Improving Diversity in Your Engineering Team

Struggling to diversify your technical hires? You’re not alone if most of these hires are men, but by now you probably know the value of having diverse teams. So, how can you attract and keep more female and minority engineers? It’s tough, but doable!

Many of our clients quietly express interest in hiring female or minority engineers. Some HR folks worry about appearing discriminatory, but actively seeking diversity is not only smart but legal too. Look at Etsy – they boosted female engineering hires by 500%. It’s not about the numbers alone; it’s about meaningful change. Etsy revamped their interview process to be fairer to women, resulting in more female engineers joining them.

Here are three practical steps you can take:

  1. Publicly Commit to Diversity: Don’t keep it a secret. Let everyone know you’re actively seeking to hire women and minorities – add it to your marketing, careers page, all of the above. Transparency matters.
  2. Maintain Standards: Don’t lower the bar for just diversity’s sake. Stick to your hiring standards while actively seeking diverse talent. They’re out there!
  3. Involve Female Leaders in Hiring: Representation counts. Have female leaders lead the hiring process for engineering roles. They can bring valuable insights and help attract top female talent.

Remember, fostering diversity takes time and effort. Start small, but start now. Your engineering team’s future depends on it!

Don’t Just Wait to Be Discovered

As a recruiter, we’re always on the lookout for talent. Whether we’re at work, running errands, or enjoying time off, we are constantly searching for people with the right skills and drive.

But, I’m here to tell you, opportunities won’t just land in your lap. If you’re waiting for someone to find you, you could be waiting forever.

Because recruiters don’t stumble upon talent by accident. They look for people who are actively showing what they can do. Every single day. It’s like trick-or-treating – we only go where there’s a light on.

Too often, I meet people who want a new job but aren’t doing anything about it. They’re afraid to let their current employer know they’re looking. But that’s not the best way to get noticed.

Instead of waiting around, get involved. Connect with others in your industry and community. Let people know what you’re looking for.

Even in today’s job market, there are plenty of opportunities out there. But you have to put yourself out there to find them.

So stop waiting to be discovered – go out and make it happen. Success isn’t luck; it’s hard work.

Online Ghosts or Privacy Hosts

Ever come across a candidate who seems to have almost no online presence? No LinkedIn profile, no Facebook or Instagram account, not even a trace on Google? It’s like they’re a digital ghost, right there in front of you with a resume in hand, but little else to go on.

Let’s say you meet someone like this – let’s call her Karen (not her real name, of course, I’m in HR – her name is Jill). She shows up for the interview with a solid resume, work history, and references, but beyond that, she’s pretty much a mystery online.

In today’s world, where social media is everywhere, this kind of absence can be scary. Usually they’re an Instagram story away and I know what you had for breakfast, how you like your steak, your husband’s name, cat’s name, the whole damn thing.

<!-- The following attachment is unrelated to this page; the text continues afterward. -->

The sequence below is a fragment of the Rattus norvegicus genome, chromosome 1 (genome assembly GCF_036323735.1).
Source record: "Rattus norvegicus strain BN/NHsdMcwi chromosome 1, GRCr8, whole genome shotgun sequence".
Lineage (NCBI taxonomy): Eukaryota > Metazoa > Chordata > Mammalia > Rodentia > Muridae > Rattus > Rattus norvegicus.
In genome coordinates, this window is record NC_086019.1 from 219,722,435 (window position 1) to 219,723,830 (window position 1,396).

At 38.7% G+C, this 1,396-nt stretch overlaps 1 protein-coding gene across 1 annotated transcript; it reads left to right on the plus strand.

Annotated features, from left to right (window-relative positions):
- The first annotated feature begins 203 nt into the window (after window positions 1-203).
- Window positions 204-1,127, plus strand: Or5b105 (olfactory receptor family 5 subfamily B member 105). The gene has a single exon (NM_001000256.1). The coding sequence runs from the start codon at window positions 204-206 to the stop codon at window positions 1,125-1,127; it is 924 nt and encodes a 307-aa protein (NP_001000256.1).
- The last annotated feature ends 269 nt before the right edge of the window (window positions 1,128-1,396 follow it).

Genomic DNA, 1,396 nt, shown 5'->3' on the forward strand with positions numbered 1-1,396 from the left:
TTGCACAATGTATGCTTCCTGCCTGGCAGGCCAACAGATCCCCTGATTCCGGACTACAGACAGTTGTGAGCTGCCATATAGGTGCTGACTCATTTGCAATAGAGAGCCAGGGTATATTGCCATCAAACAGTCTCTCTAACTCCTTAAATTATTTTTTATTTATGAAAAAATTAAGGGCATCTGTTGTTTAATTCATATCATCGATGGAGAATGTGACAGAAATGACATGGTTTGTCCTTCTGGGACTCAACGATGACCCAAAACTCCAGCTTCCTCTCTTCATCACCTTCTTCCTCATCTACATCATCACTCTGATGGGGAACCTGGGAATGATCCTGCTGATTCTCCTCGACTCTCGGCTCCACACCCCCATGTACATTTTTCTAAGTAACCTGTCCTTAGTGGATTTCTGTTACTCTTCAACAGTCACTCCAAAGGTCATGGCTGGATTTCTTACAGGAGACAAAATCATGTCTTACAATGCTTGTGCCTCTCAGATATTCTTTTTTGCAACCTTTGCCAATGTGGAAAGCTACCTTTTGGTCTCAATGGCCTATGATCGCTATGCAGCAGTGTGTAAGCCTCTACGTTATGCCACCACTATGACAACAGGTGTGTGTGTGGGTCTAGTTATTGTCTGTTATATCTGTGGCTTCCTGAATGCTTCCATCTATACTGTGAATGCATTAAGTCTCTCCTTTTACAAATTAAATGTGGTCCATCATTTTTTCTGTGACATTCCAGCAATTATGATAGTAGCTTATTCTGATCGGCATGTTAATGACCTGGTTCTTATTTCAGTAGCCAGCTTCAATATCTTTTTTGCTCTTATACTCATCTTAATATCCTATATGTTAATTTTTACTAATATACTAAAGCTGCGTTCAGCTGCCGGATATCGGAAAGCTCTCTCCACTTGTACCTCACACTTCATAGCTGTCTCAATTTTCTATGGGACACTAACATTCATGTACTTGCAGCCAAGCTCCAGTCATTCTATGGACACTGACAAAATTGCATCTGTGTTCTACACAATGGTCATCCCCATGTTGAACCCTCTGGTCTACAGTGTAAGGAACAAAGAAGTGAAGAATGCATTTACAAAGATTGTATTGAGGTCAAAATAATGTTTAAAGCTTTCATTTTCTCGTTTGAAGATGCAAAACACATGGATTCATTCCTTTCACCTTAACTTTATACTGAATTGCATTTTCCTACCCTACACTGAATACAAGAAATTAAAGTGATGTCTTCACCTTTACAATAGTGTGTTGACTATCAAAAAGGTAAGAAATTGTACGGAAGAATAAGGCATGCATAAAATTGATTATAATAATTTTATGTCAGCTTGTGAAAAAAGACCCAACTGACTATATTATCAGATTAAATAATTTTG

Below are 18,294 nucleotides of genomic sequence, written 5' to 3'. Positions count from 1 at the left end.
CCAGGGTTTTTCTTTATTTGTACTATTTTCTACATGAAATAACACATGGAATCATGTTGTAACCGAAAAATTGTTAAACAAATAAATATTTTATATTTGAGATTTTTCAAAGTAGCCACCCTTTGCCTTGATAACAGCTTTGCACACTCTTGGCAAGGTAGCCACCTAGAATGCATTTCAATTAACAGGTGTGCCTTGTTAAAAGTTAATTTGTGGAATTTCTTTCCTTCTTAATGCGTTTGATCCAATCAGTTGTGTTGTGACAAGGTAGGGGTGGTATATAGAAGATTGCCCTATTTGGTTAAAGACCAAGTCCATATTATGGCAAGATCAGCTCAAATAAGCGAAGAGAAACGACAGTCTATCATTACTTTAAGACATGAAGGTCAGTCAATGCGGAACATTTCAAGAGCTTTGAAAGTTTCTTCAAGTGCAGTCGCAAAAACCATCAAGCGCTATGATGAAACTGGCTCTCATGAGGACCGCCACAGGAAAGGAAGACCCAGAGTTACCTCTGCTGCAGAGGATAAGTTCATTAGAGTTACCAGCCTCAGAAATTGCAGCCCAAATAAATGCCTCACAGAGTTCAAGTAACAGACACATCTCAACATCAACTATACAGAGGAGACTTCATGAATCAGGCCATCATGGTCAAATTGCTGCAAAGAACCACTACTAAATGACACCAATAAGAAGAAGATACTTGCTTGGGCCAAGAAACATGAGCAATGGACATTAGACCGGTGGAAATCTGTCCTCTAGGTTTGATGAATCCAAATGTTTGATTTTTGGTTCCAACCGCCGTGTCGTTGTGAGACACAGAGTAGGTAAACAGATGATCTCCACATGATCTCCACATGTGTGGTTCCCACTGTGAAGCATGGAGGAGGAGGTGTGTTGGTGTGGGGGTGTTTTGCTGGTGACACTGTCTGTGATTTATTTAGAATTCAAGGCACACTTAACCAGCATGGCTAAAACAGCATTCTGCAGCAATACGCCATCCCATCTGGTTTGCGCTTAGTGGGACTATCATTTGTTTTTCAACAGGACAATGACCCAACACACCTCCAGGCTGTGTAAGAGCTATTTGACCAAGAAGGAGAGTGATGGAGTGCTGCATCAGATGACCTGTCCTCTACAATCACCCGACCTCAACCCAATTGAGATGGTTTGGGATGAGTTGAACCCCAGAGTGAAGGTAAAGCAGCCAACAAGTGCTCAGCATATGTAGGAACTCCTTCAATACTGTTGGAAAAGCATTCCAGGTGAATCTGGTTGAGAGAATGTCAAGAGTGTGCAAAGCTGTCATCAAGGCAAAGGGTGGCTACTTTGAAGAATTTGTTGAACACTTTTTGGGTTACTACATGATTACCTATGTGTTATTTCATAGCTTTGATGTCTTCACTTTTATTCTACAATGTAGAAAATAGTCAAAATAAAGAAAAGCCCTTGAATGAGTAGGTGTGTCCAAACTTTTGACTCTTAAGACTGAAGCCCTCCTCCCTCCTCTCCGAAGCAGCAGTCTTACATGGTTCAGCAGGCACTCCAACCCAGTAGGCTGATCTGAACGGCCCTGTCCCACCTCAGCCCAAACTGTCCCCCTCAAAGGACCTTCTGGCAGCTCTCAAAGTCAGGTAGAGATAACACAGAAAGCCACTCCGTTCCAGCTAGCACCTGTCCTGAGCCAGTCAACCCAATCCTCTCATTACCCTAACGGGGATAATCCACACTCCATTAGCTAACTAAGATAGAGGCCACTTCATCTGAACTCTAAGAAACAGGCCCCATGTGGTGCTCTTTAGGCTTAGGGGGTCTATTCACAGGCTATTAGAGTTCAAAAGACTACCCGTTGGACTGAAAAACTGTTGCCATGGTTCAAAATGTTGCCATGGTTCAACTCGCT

It raises questions. Why the secrecy? Is it a deliberate choice for privacy reasons, or could there be something more to it?

During the interview, ask about it. Karen might mumble something about valuing her privacy – a word that still holds a lot of weight to some. As an employer, it’s tricky. Privacy matters, but so does transparency. Trying to balance these can be tough.

In the end, you might not get clear answers. But it’s a reminder that in today’s world, having no online presence can be a red flag when hiring. Or not. What do you think?

Ditching the Generics

You might say you’re only hiring ‘top talent’, but you’re probably settling for generics. It’s like choosing between store-brand and name-brand meds – sure, generics might seem like a good deal, but do they really measure up?

Here’s how you can tell.  Ask yourself why you hired one of your recent hires.  If it was because they had the skills to do the job, a nice personality, and didn’t smell funny, you hired a generic.  If you hired them because they can do the job and you can specifically say why they fit your culture, you hired a brand name!

There lies the problem, you have a generic employment brand. It doesn’t have to be generic. You made it generic because it sounded safe and professional. Because it sounded like every other boring brand you have heard or seen. “Timmy, you don’t get it, we aren’t Google or McDonalds”.  Thank God. No one likes that crappy food and Google probably hires worse than you.

At my company, we keep it real. We’re all about being down-to-earth, welcoming families and pets into the office, and valuing hard work over clock-watching. Yeah, we swear in meetings. We’re not afraid to take risks, and we value building strong client relationships. And yes, we’re pretty loyal to our alma mater, but that’s just part of what makes us unique.

We don’t settle for generics; we look for people who fit our brand. Those who don’t, well, they don’t stick around for long. Because generics and brands just don’t mix. Brands build strong cultures; generics leave people feeling disconnected.

So, it’s time to ditch the generics and start building a team that’s as unique as your brand. Because when it comes to talent, being generic just won’t cut it.

Getting Recruitment Right

Sometimes we get so far into the weeds in recruiting that we forget what is actually important.

We have to have a brand!

We have to have an ATS!

And now, a new ATS!

We have to have a CRM! What the hell is a CRM!

Our job descriptions need a refresh, and let’s face it, our career site could use some work too.

And don’t get me started on the employee referral program.

There’s always a million things to do in recruitment, and it’s hard to keep up.

But here’s the thing: recruiting isn’t rocket science. It’s just about finding people to join your team. There are plenty of potential candidates out there; you just need to let them know you’re hiring.